Medium density housing could be a good building industry prospect
It seems companies in the building industry and businesses associated with it would do well to focus their attention long term on medium-density housing.
At a recent Economic and Social Outlook Conference organised in conjunction with The Australian and the Melbourne Institute, such housing was seen as part of a fundamental shift under way in the property market.
It was predicted medium density housing would have a rosy future ensuring the property sector would be reasonably strong long term.
Furthermore, latest available figures show Adelaide is the nation’s top performing capital city for property price growth.
An ageing population’s role in this
Rising immigration and birth rates have pushed annual housing starts from 150,000 to between 175,000 and 180,000 Nationally, and baby boomers have been downsizing from large, detached houses – a phenomenon certain to become more common because of Australia’s increasingly elderly population. It ‘s a situation from which SA would benefit even more were it able to increase immigration now lagging behind other States.
In the years ahead, an increasing percentage of homeowners is expected to want attractive, easier to maintain properties, a promising prospect for anyone interested in medium density housing.
CSR is one of Australia’s biggest building materials companies and its chairman John Gilham told the Outlook conference that while this type of housing was one of the most volatile sectors of new housing it also represented the least amount of value per unit.
He said most dollar value was found in detached housing which had tended to be steady.
“You’ve got 10 million existing homes, but the fact is people don’t necessarily want to live in 60-year-old houses any more. So what does that mean for construction? Over the long cycle and looking forward five to 10 years, the prospects are pretty strong.”
Justification for optimism
Mr Gilham said there was “a lot going on at the moment that would justify Australians being optimistic about the future”. The number of hours worked was rising which meant there would be an increase in disposable income, proof of a positive economic outlook.
Catherine Tanna who is Energy Australia’s managing director and a Reserve Bank of Australia board member agreed. She said a softening in house prices would be a welcome increase to affordability and should not be seen – as many people also see the rise in part time jobs across the economy – as a negative
Given these speakers’ optimistic views, especially where they relate to housing’s future, SA would seem already to be well placed with Adelaide as the nation’s top performing capital for property price growth.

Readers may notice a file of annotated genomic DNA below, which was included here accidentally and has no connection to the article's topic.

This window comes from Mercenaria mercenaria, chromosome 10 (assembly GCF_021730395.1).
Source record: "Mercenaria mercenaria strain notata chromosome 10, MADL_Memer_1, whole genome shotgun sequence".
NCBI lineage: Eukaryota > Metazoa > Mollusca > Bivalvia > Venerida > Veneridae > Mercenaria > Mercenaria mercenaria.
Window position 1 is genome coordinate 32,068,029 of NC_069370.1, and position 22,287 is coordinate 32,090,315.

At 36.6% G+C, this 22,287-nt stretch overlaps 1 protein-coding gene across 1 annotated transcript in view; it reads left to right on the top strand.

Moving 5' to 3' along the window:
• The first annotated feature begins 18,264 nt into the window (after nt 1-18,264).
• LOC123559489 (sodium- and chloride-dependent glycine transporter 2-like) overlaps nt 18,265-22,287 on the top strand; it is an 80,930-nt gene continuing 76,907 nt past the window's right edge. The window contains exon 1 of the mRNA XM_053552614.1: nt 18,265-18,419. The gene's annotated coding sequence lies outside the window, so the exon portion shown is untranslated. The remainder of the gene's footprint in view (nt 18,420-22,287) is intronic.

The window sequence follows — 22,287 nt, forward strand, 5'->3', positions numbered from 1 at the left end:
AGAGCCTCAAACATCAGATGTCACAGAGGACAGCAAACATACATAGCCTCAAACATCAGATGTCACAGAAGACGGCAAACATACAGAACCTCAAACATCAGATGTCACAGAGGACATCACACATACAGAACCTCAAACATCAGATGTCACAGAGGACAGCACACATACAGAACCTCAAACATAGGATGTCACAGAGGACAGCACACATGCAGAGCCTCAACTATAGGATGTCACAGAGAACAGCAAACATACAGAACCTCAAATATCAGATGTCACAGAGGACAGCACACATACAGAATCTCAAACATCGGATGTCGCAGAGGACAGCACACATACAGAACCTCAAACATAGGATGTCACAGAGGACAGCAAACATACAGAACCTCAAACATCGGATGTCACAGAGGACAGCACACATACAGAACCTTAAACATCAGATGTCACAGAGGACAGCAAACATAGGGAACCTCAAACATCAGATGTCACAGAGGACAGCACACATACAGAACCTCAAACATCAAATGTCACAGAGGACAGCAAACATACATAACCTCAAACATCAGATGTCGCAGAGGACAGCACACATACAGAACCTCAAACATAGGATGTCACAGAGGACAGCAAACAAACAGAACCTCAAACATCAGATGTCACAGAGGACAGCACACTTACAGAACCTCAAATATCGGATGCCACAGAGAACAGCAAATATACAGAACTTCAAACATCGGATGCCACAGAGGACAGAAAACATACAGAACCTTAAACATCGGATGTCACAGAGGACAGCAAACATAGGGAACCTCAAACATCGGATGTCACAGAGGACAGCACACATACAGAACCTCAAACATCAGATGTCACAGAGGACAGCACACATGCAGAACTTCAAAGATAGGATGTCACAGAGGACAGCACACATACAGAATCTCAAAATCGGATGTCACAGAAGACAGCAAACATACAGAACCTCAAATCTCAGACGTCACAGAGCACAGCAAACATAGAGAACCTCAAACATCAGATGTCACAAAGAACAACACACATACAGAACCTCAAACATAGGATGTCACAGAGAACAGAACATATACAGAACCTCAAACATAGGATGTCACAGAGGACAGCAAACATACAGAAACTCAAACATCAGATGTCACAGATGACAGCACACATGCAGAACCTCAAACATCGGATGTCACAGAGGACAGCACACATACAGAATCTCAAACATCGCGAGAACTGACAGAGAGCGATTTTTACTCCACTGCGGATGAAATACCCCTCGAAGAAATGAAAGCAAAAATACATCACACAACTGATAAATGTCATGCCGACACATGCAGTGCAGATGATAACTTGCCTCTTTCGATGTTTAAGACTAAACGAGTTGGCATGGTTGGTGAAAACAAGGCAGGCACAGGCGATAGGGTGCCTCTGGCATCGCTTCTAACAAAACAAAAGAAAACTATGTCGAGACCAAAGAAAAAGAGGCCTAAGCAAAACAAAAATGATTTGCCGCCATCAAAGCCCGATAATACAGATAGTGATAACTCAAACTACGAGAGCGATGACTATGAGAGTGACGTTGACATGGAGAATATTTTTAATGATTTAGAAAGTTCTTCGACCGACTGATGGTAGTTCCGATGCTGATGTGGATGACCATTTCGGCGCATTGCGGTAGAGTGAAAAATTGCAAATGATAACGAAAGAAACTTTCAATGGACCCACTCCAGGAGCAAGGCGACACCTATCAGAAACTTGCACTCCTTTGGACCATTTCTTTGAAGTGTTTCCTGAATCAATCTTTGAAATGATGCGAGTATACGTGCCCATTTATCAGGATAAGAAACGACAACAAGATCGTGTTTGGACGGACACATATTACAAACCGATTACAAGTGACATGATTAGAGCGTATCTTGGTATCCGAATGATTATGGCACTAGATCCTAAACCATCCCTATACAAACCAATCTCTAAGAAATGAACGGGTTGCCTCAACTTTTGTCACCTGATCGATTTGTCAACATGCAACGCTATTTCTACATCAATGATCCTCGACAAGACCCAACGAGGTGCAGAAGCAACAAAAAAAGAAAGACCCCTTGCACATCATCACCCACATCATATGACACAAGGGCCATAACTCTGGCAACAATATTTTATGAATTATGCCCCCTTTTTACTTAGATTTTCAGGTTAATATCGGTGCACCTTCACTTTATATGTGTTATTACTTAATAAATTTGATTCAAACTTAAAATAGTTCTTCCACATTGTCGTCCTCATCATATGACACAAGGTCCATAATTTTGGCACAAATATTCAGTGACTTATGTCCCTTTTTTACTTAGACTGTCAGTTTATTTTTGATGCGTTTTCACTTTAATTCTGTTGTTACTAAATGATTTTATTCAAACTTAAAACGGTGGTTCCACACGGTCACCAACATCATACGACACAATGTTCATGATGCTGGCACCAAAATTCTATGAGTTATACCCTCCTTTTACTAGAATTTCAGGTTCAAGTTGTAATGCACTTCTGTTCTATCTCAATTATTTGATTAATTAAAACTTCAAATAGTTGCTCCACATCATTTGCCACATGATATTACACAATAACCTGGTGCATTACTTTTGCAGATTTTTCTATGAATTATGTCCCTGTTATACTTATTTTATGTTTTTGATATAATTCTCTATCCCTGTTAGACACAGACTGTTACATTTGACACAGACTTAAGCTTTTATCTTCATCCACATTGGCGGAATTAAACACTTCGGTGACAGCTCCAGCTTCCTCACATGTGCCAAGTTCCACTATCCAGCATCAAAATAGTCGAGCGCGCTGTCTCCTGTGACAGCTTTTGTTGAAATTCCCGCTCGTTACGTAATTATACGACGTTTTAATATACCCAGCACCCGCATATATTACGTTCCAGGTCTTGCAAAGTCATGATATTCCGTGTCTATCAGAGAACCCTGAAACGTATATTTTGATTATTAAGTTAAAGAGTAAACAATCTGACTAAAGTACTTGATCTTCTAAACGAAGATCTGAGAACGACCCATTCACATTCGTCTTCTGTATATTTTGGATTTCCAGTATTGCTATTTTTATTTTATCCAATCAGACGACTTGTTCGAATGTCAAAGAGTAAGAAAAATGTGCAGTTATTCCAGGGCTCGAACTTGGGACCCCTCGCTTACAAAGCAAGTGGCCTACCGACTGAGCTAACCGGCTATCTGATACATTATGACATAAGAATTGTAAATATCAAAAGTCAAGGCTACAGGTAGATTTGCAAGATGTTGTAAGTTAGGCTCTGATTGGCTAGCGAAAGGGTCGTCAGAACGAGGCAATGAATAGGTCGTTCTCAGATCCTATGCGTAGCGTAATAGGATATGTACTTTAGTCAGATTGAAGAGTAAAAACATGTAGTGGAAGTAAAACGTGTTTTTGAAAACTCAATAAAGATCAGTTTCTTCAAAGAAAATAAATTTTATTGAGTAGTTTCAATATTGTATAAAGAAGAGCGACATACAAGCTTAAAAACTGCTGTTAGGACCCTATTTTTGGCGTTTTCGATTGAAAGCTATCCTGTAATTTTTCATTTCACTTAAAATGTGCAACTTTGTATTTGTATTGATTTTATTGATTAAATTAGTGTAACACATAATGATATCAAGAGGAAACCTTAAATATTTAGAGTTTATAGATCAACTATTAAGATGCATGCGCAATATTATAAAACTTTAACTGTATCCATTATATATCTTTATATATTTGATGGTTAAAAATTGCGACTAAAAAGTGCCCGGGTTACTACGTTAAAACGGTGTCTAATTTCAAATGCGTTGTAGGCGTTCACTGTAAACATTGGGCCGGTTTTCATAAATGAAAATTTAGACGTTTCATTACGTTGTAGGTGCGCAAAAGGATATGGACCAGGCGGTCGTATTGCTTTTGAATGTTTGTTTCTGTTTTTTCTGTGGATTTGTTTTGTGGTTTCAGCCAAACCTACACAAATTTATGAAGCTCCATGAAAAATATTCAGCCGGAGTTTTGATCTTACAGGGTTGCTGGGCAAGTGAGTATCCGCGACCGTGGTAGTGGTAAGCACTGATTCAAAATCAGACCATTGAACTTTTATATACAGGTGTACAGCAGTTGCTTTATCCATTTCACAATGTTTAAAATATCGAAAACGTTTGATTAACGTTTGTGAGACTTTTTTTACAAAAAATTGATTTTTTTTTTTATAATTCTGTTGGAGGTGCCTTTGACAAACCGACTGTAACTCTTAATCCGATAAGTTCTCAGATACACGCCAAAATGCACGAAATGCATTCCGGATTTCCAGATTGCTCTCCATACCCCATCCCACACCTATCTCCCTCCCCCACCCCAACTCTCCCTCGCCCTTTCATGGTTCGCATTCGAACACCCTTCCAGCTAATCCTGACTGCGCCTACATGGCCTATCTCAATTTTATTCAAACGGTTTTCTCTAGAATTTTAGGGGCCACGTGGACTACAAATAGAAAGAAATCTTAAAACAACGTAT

According to CoreLogic’s Hedonic Home Value Index Adelaide dwelling values rose 0.5% over the three months to the end of August, the biggest capital city increase; and for the year to date, Adelaide’s 1% growth has been headed only by Hobart and Canberra.
Real estate authorities tell Macks Advisory that local and interstate buyers don’t seem to be worried by talk of impending rate increases and are making Adelaide a strong competitor in the National property market.
It’s an opinion that seems to align with the latest NAB Residential Property Survey which indicates Adelaide property values are likely to experience further growth in the months ahead and be followed by a 1.7% increase next year – similar to Hobart’s forecast rise.
However, the forecast for a combined average of property values for the rest of Australia in this period, is a decrease of 0.1%.
Property values reflect economic trend
ANZ’s Stateometer report reveals SA’s economic activity is above trend while the performances of other States are declining – with the exceptions of Tasmania and the ACT. It thus mirrors the Index of dwelling values referred to above in bolstering optimism for the future of SA’s building and construction industry.
Senior ANZ economist Cherelle Murphy says SA’s employment rate is expected to fall to 5.5% by June next year (down from 5.6% at the end of the last financial year).
She reports that anecdotally there are lots of jobs being created in the health and construction sectors, and there is a build up of anticipation linked to job increases in ship building and other defence projects.
“SA’s change of government also seems to have been approved by businesses, and companies generally are more confident here than in other States.”